DNA Link | GenomeWeb

DNA Link

The companies will join their respective technologies in areas including nucleic acid extraction, library preparation, and PacBio sequencing.

NEW YORK (GenomeWeb News) – DNA Link, a Korean provider of microarrays for forensic analysis, has partnered with researchers at Seoul National University to identify the victims of a massacre that took place more than 60 years ago.

As next-generation genomic tools are increasingly being considered for use in forensics, one Korean company is looking to carve out a niche for itself.

This story has been updated from a previous version posted on Feb. 9 to include additional comments from DNA Link and Affymetrix.
A new array-based test could aid in identifying the remains of thousands of unknown soldiers from the Korean War.

Affymetrix said this week that it has signed an agreement with South Korea's DNA Link granting that company a worldwide license to develop and commercialize a forensic test for comprehensive human identification and other diagnostic tests using Affymetrix's micro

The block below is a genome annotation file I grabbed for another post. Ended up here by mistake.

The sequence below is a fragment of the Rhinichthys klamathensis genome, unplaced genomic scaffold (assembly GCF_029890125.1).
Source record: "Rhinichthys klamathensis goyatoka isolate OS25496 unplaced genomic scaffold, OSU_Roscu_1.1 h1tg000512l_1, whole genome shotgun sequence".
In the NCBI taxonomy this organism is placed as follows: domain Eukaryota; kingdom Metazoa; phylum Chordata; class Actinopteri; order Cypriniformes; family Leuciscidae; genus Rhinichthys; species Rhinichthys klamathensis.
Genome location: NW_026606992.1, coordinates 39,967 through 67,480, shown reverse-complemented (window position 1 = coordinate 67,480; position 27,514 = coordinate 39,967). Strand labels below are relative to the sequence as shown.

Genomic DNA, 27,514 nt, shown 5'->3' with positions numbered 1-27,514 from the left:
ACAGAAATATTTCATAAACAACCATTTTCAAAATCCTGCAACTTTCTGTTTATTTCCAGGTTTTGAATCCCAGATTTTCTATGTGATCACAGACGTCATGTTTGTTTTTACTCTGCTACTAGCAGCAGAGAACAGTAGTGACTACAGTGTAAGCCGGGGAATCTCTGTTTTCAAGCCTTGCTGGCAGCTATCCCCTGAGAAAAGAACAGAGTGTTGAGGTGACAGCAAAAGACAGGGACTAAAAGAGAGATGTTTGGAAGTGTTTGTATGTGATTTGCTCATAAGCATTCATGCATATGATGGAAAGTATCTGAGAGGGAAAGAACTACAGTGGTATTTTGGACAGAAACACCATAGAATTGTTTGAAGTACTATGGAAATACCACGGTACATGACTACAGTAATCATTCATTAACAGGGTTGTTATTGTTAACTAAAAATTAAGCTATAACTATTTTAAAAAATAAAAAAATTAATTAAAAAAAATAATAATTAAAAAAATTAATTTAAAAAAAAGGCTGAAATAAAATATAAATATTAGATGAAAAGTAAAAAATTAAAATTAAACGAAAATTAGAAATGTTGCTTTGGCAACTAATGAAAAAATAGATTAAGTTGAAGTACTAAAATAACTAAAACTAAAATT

NEW YORK (GenomeWeb News) – South Korean genomics-based biotech firm DNA Link has signed a Powered by Affymetrix Program agreement providing it a worldwide license to develop and commercialize a forensic test using Affy's microarray technology and the South Korea FDA-cleared GeneChip System 300Dx

Korean sequencing service provider DNA Link has ordered 10 Life Technologies' Ion Proton systems, which it will use to expand its clinical sequencing offerings, especially in the area of cancer.

By a GenomeWeb staff reporter
NEW YORK (GenomeWeb News) – Pacific Biosciences today said that it has signed up a service provider in Asia and a distributor for its PacBio RS system in Korea.

Beijing-based CapitalBio has been certified to offer NimbleGen gene expression, comparative genomic hybridization and copy number variation, and DNA methylation services to Asian customers.

The company will provide sequence capture services using NimbleGen's technology.

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Pacific Biosciences is hosting a competition in which researchers are vying to win free sequencing for an organism with the most interesting genome.

An opinion piece appearing in Newsday likens familial DNA searches to stop-and-frisk policies.

The San people of Africa have drawn up a code of conduct for researchers, according to the Conversation.

In Nature this week: genotypes linked to hip osteoarthritis, and more.